Huge live export shipment raises SPCA concerns
Thursday, 11 June, 2015
The live export of 50,000 sheep and 3,000 cattle to Mexico has raised concerns at the Royal New Zealand SPCA despite assurances that the animals will be used only for breeding purposes.
“We have concerns about the transportation of so many live animals over such a long distance,” says Ric Odom, CEO of the Royal New Zealand SPCA.
“Although we acknowledge assurances from the Ministry for Primary Industries that the animals are intended as breeding stock and not for slaughter, we believe there is still an animal welfare issue at stake.”
Live export voyages put animals under severe pressure due to high stocking densities, high ammonia levels (from urine and faeces), extreme climate changes, and feed changes. These and other stress-inducing factors can result in sheep and cattle suffering a range of disorders during the voyage, including heat stress, pneumonia, eye infections, and inanition (failure to eat). High mortality rates involving the death of thousands of animals on long voyages are not unheard-of.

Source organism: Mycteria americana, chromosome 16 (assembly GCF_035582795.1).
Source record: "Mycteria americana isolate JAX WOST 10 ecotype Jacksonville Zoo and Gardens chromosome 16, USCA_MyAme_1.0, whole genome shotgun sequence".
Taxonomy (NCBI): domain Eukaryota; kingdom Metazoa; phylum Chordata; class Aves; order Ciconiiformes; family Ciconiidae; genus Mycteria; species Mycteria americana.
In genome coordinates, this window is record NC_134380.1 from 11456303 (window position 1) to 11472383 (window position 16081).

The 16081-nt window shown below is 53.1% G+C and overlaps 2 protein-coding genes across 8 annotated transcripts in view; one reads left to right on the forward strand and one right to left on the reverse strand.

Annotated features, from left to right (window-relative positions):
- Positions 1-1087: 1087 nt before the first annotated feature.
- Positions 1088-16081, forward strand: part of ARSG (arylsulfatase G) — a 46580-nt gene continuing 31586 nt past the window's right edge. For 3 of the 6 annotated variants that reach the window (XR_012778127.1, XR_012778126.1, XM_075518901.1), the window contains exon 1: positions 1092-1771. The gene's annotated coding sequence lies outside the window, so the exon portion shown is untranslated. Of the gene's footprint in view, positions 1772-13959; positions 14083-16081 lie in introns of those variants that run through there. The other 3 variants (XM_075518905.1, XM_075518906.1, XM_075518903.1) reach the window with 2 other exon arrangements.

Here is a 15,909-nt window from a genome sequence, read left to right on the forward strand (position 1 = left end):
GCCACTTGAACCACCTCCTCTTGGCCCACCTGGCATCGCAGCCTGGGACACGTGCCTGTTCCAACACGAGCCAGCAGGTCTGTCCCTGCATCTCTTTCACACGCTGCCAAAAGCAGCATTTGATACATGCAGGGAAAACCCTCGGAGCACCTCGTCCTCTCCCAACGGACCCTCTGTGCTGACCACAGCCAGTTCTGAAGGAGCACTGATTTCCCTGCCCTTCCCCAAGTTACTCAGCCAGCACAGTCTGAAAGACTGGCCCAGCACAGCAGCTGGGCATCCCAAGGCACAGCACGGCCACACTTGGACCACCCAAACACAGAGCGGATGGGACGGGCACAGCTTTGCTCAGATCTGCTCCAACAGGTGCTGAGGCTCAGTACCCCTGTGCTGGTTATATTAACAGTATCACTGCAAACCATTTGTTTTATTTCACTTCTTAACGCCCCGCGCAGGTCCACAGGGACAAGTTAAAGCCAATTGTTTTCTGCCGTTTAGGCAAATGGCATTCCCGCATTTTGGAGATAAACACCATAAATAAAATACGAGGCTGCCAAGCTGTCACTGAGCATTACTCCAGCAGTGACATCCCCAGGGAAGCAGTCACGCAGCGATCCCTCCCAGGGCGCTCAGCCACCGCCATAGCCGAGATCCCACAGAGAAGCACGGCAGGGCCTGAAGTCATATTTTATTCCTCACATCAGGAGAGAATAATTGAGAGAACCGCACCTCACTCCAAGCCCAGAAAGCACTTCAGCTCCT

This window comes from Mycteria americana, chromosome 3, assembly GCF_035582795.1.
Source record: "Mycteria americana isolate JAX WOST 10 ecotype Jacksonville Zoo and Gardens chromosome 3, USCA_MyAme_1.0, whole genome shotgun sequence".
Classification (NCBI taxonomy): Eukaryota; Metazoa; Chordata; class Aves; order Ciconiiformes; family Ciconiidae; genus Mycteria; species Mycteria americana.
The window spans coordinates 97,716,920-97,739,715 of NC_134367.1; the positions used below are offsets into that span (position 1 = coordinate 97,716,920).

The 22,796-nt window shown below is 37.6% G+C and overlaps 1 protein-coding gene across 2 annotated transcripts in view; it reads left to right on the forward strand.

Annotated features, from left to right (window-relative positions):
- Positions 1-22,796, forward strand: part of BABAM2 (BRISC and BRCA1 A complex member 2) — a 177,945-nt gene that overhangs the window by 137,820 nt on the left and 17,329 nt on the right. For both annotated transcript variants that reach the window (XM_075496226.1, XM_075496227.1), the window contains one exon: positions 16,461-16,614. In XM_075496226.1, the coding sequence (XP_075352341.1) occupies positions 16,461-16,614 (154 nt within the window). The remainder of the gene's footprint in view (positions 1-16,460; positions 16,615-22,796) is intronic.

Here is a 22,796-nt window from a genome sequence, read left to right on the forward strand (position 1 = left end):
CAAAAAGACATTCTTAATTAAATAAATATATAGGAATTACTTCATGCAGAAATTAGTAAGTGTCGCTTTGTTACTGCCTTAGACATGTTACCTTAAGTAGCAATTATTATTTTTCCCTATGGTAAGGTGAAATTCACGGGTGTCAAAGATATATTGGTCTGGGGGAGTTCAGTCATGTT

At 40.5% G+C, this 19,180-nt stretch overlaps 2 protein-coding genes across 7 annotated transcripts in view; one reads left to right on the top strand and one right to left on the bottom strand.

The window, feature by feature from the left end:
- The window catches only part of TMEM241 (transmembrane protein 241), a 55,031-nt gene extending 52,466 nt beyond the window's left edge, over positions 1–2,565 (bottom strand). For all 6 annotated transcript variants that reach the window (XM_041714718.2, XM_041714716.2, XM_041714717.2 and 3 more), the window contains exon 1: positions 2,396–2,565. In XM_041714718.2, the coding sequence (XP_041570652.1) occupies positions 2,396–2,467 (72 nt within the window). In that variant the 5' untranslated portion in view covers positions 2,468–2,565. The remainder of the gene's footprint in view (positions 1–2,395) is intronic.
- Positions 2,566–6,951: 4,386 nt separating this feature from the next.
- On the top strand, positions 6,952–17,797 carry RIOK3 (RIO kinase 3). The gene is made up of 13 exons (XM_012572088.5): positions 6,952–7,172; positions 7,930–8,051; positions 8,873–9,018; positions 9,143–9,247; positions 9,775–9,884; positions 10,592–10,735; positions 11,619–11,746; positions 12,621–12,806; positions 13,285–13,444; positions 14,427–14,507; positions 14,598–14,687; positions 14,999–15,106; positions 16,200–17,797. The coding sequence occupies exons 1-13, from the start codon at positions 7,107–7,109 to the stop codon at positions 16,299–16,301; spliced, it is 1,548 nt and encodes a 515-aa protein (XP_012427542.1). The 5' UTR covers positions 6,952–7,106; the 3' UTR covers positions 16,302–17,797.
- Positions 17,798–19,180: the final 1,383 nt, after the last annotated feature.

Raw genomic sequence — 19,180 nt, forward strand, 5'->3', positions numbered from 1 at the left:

“With tens of thousands of animals confined in a single ship, even with the best will in the world the voyage will inevitably take its toll on the animals. Many will suffer, some will not be able to cope, and some will almost certainly die.
“The RNZSPCA recognises that this is a commercial operation with the aim of providing fresh stock for areas of a foreign land devastated by drought. But we question whether or not New Zealanders should be comfortable with treating live animals in this way.
“We believe this debate is worth having as it goes to the heart of important questions affecting the farming sector where commercial imperatives must often be balanced against the welfare needs of animals.”